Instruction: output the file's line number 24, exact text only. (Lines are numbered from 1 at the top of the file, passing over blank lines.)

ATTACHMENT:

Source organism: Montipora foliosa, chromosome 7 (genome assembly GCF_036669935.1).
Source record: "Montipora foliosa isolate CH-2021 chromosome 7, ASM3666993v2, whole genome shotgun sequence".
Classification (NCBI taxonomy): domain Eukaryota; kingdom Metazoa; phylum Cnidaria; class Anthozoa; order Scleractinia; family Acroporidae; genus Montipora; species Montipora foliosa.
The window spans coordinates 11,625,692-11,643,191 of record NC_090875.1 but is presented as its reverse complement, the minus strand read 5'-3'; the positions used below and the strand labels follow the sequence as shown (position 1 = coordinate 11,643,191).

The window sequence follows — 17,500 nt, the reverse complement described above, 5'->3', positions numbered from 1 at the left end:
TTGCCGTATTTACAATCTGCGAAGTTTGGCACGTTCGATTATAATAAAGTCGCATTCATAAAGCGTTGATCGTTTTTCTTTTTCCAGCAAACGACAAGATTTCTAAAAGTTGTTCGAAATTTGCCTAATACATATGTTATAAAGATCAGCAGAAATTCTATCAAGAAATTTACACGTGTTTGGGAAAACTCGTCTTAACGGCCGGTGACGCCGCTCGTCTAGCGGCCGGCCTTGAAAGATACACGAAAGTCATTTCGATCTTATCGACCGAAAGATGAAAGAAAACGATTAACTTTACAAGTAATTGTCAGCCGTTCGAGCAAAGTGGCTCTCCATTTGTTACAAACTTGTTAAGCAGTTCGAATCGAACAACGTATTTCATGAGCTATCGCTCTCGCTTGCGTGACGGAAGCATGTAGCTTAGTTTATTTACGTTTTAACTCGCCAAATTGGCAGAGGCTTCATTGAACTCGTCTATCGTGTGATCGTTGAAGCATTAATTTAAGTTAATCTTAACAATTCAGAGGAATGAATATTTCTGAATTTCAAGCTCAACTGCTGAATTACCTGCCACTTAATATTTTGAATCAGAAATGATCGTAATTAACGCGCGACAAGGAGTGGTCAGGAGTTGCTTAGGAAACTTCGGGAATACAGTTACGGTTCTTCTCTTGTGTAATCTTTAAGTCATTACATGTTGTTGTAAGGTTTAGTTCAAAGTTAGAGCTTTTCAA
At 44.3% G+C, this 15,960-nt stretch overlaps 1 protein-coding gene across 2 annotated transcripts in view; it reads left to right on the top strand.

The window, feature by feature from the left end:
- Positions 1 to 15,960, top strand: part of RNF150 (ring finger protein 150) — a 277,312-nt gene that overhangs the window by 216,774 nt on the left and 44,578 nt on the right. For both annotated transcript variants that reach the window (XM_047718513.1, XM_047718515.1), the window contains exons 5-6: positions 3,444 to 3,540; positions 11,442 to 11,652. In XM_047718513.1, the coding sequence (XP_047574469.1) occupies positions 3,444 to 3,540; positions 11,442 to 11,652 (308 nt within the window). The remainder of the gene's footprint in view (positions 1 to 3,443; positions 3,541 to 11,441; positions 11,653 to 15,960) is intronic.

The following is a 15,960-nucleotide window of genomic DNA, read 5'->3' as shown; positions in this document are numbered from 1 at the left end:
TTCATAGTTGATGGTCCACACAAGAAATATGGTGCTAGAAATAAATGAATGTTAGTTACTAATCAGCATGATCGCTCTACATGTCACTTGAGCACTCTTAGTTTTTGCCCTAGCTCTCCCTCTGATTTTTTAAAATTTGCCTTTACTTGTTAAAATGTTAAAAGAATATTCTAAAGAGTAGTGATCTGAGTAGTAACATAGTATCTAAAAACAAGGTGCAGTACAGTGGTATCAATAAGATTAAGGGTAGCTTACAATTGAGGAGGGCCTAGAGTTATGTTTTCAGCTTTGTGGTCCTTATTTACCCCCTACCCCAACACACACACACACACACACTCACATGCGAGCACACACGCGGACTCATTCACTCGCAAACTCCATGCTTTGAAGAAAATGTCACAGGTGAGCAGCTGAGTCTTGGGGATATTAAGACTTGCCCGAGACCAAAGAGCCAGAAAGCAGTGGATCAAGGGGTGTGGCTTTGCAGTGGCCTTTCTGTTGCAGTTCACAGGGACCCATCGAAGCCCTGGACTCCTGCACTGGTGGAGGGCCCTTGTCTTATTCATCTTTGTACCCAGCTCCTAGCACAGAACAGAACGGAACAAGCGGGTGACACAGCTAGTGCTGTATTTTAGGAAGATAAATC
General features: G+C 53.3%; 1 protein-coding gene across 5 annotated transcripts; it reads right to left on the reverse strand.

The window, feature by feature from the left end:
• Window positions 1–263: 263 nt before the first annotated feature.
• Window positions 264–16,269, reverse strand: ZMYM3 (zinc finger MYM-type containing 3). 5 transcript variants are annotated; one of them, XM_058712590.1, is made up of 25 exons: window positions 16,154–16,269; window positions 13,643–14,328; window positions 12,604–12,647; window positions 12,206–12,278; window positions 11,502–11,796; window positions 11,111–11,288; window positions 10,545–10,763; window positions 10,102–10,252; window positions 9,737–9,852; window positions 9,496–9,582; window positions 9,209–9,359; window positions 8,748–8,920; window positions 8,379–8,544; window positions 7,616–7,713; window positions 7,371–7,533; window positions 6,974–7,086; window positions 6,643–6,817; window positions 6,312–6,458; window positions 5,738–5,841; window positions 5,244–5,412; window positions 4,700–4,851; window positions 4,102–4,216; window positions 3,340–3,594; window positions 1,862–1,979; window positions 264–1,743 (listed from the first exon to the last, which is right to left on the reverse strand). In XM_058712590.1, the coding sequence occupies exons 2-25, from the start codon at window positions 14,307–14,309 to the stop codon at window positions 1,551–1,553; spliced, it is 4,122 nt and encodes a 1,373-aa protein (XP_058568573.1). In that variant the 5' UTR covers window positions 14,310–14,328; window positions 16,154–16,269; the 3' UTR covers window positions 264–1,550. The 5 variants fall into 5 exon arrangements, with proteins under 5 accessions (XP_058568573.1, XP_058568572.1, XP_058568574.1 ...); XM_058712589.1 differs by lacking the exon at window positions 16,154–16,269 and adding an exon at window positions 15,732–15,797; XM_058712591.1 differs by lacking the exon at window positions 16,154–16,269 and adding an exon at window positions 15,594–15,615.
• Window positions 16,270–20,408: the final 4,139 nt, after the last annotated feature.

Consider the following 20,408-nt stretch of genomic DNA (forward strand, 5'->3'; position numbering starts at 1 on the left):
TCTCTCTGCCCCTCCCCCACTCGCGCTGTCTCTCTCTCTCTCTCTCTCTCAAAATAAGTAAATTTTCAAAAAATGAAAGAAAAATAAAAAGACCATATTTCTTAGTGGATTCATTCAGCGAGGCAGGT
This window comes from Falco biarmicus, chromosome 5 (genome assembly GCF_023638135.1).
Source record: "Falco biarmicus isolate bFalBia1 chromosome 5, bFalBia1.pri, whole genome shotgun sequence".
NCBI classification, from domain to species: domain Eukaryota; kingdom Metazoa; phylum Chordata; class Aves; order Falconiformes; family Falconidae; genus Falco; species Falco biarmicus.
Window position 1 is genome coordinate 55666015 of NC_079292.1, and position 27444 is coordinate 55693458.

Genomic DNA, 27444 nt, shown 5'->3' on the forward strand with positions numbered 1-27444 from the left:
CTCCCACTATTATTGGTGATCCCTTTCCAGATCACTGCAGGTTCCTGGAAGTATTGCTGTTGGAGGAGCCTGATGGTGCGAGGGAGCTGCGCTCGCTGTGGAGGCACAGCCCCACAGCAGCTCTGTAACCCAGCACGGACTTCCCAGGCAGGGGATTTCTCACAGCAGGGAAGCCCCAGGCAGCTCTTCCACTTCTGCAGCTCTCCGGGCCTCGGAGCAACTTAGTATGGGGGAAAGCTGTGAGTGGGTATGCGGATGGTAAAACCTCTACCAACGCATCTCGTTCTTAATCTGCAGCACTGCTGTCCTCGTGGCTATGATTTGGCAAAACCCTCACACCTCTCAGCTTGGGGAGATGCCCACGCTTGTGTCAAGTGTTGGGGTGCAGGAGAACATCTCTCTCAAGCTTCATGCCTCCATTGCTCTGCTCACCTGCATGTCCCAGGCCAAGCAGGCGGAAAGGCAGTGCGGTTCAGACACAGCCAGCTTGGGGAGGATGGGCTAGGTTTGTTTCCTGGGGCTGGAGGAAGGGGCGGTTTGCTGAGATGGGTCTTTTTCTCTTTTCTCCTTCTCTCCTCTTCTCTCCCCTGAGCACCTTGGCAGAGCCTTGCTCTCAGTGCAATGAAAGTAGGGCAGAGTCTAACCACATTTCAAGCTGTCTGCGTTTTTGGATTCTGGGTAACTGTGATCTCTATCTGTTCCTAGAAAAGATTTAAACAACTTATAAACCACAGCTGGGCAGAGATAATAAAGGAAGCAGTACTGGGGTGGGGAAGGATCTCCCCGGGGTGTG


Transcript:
CTCCCACTATTATTGGTGATCCCTTTCCAGATCACTGCAGGTTCCTGGAAGTATTGCTGTTGGAGGAGCCTGATGGTGCGAGGGAGCTGCGCTCGCTGTGGAGGCACAGCCCCACAGCAGCTCTGTAACCCAGCACGGACTTCCCAGGCAGGGGATTTCTCACAGCAGGGAAGCCCCAGGCAGCTCTTCCACTTCTGCAGCTCTCCGGGCCTCGGAGCAACTTAGTATGGGGGAAAGCTGTGAGTGGGTATGCGGATGGTAAAACCTCTACCAACGCATCTCGTTCTTAATCTGCAGCACTGCTGTCCTCGTGGCTATGATTTGGCAAAACCCTCACACCTCTCAGCTTGGGGAGATGCCCACGCTTGTGTCAAGTGTTGGGGTGCAGGAGAACATCTCTCTCAAGCTTCATGCCTCCATTGCTCTGCTCACCTGCATGTCCCAGGCCAAGCAGGCGGAAAGGCAGTGCGGTTCAGACACAGCCAGCTTGGGGAGGATGGGCTAGGTTTGTTTCCTGGGGCTGGAGGAAGGGGCGGTTTGCTGAGATGGGTCTTTTTCTCTTTTCTCCTTCTCTCCTCTTCTCTCCCCTGAGCACCTTGGCAGAGCCTTGCTCTCAGTGCAATGAAAGTAGGGCAGAGTCTAACCACATTTCAAGCTGTCTGCGTTTTTGGATTCTGGGTAACTGTGATCTCTATCTGTTCCTAGAAAAGATTTAAACAACTTATAAACCACAGCTGGGCAGAGATAATAAAGGAAGCAGTACTGGGGTGGGGAAGGATCTCCCCGGGGTGTG